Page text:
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How Employee Recognition Affects Your Bottom Line

Employee recognition

June 11 2022 - As a business leader, you focus on profits. After all, most business leaders are aiming for success, and a successful business is one that earns more money than it spends. Unfortunately, in your pursuit of profits, you might overlook more than a few elements of leadership that do not directly contribute to the bottom line - like recognition.

Employee recognition can be difficult for many business leaders who prioritize reducing expenses and increasing revenues, but if you can reframe recognition as a means to a profitable end, you might find more success in the endeavor. Here are some reasons that employee recognition is a matter that impacts the bottom line and how you can manage employee recognition effectively.

Employee Engagement

Employee engagement is the emotional commitment of an employee to their organization. The more engaged your employees feel in their roles, the better for your company. Engaged workers are more likely to feel connected to the core values and goals of your business, which will motivate them to put in more, high-quality effort toward their tasks and responsibilities. What’s more, employees who feel engaged are less incentivized to leave in search of other opportunities, as they tend to feel fulfilled by their current work. The result of employee engagement is more productivity and better performance, which absolutely has an impact on your bottom line.

So, how can you increase employee engagement? There are many tools and techniques for affecting how your employees engage with your company, and recognition has proven time and again to be among the best. Regular recognition shows your workers that you are seeing and hearing them, that their effort is not going unnoticed and that you appreciate the time they devote to your organization. With small acts of recognition, you can remind your employees of the importance of their work and recommit them to their responsibilities. With larger acts of recognition, you can reduce stress levels around your workplace and develop deep and lasting relationships with your workers.

Types of Recognition

Employee recognition

There is no one-size-fits-all type of recognition that always works to engage your workforce and boost your bottom line. You will need to get to know your workers individually to better understand what engages and motivates them best. Here are a few types of recognition you might consider utilizing throughout your organization:

Financial recognition. When you are using recognition to positively impact your bottom line, you might be tempted to skip over any type of financial reward, like bonuses or raises. However, financial recognition can be a powerful tool for connecting quality of work with value. If a worker does exceedingly well in their role and earns the company remarkable business, you should recognize that work in a way that demonstrates how valuable their success is to you and your entire organization.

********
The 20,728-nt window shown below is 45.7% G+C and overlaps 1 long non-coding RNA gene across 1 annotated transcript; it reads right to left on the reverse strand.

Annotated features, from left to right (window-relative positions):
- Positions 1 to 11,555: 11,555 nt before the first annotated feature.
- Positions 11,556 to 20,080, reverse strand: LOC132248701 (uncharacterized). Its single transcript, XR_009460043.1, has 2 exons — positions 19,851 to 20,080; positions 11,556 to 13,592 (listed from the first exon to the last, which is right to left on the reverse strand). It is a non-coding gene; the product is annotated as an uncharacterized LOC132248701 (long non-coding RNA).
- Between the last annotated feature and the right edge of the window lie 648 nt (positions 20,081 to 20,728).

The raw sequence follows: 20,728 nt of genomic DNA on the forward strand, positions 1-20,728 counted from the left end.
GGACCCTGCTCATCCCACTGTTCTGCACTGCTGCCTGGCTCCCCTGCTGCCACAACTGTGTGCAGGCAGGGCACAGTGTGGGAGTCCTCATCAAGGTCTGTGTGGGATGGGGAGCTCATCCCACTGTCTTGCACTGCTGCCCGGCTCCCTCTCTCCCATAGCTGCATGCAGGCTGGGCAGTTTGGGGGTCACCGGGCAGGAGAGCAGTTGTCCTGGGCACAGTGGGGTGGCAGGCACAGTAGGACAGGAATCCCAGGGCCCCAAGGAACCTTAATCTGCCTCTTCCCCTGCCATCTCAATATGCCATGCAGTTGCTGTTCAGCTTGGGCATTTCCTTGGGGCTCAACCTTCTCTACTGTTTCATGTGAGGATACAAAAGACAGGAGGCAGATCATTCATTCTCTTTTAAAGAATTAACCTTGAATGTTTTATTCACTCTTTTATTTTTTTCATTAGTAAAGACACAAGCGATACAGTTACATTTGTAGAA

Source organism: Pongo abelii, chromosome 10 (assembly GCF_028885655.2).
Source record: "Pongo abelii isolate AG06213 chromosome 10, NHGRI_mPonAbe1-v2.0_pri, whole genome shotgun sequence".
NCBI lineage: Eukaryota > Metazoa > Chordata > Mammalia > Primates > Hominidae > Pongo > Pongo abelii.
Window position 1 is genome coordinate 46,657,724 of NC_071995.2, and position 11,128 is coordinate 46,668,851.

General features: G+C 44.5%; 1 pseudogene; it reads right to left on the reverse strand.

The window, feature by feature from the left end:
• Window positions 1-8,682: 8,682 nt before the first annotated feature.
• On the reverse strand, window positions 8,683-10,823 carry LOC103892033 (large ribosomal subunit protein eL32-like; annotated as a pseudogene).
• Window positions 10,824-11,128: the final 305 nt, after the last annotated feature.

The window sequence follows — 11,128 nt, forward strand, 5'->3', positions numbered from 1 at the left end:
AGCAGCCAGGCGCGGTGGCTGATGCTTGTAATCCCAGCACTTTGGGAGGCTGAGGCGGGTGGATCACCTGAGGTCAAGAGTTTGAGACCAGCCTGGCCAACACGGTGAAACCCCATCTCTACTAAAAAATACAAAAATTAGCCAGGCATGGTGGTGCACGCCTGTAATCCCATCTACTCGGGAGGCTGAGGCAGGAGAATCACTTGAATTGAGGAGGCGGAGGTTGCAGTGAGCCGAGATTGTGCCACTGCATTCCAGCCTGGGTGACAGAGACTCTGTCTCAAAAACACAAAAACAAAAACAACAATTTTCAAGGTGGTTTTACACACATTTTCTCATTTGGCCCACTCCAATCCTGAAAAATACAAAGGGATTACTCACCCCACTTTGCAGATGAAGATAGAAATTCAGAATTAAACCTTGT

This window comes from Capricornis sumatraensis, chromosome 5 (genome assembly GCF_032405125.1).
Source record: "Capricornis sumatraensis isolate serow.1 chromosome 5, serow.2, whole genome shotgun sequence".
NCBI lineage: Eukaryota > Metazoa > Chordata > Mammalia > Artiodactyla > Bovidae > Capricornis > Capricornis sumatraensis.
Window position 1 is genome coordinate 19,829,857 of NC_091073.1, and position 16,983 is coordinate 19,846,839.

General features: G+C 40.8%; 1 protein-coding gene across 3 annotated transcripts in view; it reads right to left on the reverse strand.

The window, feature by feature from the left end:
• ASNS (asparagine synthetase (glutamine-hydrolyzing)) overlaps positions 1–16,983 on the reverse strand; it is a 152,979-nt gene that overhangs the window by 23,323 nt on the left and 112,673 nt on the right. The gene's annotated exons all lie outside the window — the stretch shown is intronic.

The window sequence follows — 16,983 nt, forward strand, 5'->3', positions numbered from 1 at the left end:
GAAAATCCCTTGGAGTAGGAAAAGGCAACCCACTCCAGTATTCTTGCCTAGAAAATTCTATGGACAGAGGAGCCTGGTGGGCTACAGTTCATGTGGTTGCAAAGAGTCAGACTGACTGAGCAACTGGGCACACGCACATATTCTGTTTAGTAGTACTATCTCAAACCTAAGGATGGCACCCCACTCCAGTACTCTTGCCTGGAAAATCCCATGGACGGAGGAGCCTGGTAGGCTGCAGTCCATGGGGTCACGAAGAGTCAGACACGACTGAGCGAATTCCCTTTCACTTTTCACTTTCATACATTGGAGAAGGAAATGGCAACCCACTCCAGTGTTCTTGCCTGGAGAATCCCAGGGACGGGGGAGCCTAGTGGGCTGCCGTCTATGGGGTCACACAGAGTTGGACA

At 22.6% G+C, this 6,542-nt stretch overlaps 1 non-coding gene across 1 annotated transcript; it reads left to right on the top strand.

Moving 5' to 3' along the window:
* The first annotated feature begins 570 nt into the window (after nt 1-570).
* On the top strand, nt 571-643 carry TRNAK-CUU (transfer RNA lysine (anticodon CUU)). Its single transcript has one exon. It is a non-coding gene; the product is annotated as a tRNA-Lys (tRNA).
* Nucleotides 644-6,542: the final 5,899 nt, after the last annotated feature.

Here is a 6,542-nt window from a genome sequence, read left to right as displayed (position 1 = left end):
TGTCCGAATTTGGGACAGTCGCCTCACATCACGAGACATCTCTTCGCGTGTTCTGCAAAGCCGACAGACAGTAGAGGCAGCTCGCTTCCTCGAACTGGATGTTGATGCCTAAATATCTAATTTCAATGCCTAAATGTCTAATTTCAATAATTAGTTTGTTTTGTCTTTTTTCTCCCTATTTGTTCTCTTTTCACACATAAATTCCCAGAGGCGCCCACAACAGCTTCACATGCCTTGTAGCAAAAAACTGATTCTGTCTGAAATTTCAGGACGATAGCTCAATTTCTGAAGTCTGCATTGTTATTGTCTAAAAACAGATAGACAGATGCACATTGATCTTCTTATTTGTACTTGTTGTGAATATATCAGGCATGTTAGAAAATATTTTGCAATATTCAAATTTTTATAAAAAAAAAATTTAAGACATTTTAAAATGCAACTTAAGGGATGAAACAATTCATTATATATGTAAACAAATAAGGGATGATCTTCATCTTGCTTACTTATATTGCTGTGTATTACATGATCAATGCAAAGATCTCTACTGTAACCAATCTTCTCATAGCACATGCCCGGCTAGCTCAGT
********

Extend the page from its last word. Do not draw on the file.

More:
Formal recognition. Formal recognition is any type of recognition that follows a set schedule or structure. Employee anniversary recognition is often included in formal programs, as are employee award ceremonies. The reliability of this type of recognition keeps employees comfortable and reduces the impulse within the workforce to compete unproductively for attention from the boss.

Day-to-day recognition. Unlike formal recognition, day-to-day recognition involves daily actions that show your workforce that you are aware of and appreciate every employee’s contribution. This type of recognition might be small, but it should be meaningful and all but constant - like expressing gratitude during and after meetings or offering positive feedback when surveying a worker’s progress. Frequent recognition is imperative for maintaining engagement, so this type of recognition might be the most important of all.

Leader-to-team member recognition. This is the most widely established form of recognition because praise often flows from the top of an organization down. Leaders must recognize the effort and achievements of their teams; otherwise, team members will become disengaged, believing that their work is unseen and unappreciated by those in charge.

Peer-to-peer recognition. You can encourage your staff to recognize one another’s efforts through peer-to-peer recognition. Recognition from a peer can be as beneficial as recognition from a business leader, but you cannot force your workers to recognize one another. Often, this type of recognition develops as a result of a positive workplace culture, where employees are disincentivized to compete and instead encouraged to collaborate and support one another. Thus, to achieve peer-to-peer recognition, you need to put time and effort into improving your corporate culture.

Profits matter, but people matter more. By focusing most of your attention on the engagement of your organization’s employees, you will almost certainly find financial success.



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